The Barefoot Farmer: Jeff Poppen

By Catie Bohleber / Photography By Tim Harris | September 11, 2017
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Jeff Poppen, aka “The Barefoot Farmer,” will surprise you. And it’s not just his rustic aesthetic, how bountiful his farm is, or even the romantic way he farms. What I found most surprising was his near lack of interest in what he was growing. Jeff is interested in the science of farming—real agriculture and the way the Earth is one sustainable organism. As he told me, “it isn’t about the vegetables or fruit, though that is a delightful bonus. It really comes down, deep down, to the soil. The reason to grow crops should not be financial, but because it is what’s right for the soil.”

His land is one of the oldest and largest organic farms in Tennessee, and it’s totally biodynamic, what Jeff calls “the original way to farm”. In addition to the farmed acres, the land is also home to forests and creeks, all of which help create the farm in Red Boiling Springs. This farm was started by Jeff, but it can’t be maintained without the help of interns and farmers that work with him, like Kristina Rossi, who lives on the farm and is totally enthusiastic about what Jeff does; she’s so enthusiastic, in fact, that she moved to his farm three years ago and has been working with him ever since. She can convince you to move to his farm and never turn back. Jeff will tell you she is their “cheerleader.”

His CSA (Community Supported Agriculture) program, is made possible by the food he grows using eight acres of his farmland and about 40 head of cattle. While he doesn’t sell meat, his cattle are essential to farming and for the health of the soil. When I arrived on his front porch, he was filling cow horns with compost. He explained that, once filled he lets the horns sit until it eventually creates an incredible dirt. I’m talking powdery dirt that when rubbed across your hand feels like baby powder. This intentional process creates a soil that is rich with living organisms there to suck up carbon and improve the air and the vegetables that grow from the soil.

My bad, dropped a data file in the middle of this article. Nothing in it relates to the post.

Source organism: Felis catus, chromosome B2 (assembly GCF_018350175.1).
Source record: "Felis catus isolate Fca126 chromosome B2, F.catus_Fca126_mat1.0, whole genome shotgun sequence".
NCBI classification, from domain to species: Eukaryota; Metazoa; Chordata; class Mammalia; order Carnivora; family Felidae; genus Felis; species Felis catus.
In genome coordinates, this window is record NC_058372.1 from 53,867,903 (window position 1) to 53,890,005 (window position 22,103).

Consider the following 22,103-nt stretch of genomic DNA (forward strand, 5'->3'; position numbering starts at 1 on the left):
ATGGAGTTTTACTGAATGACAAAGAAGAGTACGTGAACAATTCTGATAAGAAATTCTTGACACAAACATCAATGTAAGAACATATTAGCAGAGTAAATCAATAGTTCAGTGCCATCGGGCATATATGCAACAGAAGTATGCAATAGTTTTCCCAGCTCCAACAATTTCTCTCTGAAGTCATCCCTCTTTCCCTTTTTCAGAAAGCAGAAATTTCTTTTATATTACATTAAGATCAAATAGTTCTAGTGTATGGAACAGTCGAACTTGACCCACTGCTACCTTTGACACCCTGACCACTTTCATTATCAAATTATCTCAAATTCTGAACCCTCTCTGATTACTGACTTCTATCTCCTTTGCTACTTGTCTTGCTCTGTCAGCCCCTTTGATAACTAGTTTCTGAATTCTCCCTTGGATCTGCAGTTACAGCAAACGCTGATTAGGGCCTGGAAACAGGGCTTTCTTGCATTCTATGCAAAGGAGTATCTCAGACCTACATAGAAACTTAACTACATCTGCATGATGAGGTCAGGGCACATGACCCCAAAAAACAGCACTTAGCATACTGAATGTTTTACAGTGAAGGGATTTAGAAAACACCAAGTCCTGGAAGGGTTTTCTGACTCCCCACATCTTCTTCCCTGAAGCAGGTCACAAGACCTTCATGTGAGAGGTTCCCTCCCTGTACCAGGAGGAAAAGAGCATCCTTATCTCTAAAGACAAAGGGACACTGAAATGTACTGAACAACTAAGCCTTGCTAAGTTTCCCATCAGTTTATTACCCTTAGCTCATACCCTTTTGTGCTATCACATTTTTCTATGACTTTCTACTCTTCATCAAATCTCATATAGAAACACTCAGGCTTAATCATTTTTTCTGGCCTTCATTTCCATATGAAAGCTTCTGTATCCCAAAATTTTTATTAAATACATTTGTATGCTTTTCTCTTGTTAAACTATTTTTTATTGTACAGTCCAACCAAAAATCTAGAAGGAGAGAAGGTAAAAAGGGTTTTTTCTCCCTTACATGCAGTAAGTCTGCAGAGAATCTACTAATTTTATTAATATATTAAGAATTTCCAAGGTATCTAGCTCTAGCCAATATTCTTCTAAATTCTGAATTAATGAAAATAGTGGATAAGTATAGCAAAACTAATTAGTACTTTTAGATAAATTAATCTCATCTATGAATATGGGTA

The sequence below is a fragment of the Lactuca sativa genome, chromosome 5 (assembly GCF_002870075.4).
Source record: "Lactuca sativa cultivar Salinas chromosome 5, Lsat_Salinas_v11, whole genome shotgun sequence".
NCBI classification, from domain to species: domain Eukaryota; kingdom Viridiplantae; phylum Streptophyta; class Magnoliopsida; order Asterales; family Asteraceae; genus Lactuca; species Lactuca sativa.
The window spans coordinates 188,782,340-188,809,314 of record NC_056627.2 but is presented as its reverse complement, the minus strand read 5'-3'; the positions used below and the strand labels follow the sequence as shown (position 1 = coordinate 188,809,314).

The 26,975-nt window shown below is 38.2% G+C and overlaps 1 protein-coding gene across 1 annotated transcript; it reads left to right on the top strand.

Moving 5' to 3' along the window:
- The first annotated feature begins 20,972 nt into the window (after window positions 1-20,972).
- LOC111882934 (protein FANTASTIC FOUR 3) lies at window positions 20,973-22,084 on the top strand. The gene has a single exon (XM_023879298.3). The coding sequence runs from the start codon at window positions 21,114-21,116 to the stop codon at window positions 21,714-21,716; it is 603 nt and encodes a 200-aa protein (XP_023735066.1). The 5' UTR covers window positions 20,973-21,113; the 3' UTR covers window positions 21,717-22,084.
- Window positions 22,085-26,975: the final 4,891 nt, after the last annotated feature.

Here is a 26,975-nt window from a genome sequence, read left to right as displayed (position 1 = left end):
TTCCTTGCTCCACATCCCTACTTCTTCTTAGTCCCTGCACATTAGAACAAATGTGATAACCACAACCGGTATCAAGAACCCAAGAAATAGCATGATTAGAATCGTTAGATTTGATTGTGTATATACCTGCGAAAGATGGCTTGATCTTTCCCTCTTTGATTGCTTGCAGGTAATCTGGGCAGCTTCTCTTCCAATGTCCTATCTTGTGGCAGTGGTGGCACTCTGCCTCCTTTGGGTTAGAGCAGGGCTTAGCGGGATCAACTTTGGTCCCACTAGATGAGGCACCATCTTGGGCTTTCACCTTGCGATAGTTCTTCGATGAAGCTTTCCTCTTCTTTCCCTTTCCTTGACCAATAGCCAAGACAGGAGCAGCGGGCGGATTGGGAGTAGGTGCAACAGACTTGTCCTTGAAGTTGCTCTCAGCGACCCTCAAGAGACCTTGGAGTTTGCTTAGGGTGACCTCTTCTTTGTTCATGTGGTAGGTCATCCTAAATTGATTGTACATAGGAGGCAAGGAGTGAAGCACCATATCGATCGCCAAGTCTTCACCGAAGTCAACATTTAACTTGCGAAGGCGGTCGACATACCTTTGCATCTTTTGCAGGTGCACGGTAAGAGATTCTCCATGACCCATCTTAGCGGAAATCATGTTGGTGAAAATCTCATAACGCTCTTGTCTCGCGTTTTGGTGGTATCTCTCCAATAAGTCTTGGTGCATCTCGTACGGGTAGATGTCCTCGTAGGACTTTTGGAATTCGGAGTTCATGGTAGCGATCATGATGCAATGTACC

Jeff started his farm at 19 and admits that he’s made plenty of mistakes along the way. But he’s learned a lot and shares it with interns, would-be farmers, and farmers alike. He has worked with most of the farmers in middle Tennessee, lending his expertise to help start Bells Bend, Glen Leven and Green Door Gourmet.

He tells young farmers “learn how to farm, don’t just buy a farm.”

There is a life stream, as he calls it, on the farm that must be understood. Jeff says, “there is no matter without spirit.” He has cultivated a lifestyle that is drawing millennials because it isn’t like any other job. It isn’t a nine-to-five work week or sitting at a computer all day. The Barefoot Farmer lifestyle relies on the Earth to provide, not money. With the idea of spirit there also comes one of faith. He talks about having “faith in the crops”, faith that there will be enough water each season to allow the land to provide. Another important thing Jeff teaches his interns is his belief that “organic farming is really the peace movement.”

Jeff is not only someone you want to learn from, but he is also someone who you want to get your produce from. There are still spots available in his CSA for this season. Contact CSA manager Natalie Ashker by phone at (901) 626-7760 and by email at Jeff is also available to give lectures at various schools, universities, club meetings, workshops, and events.



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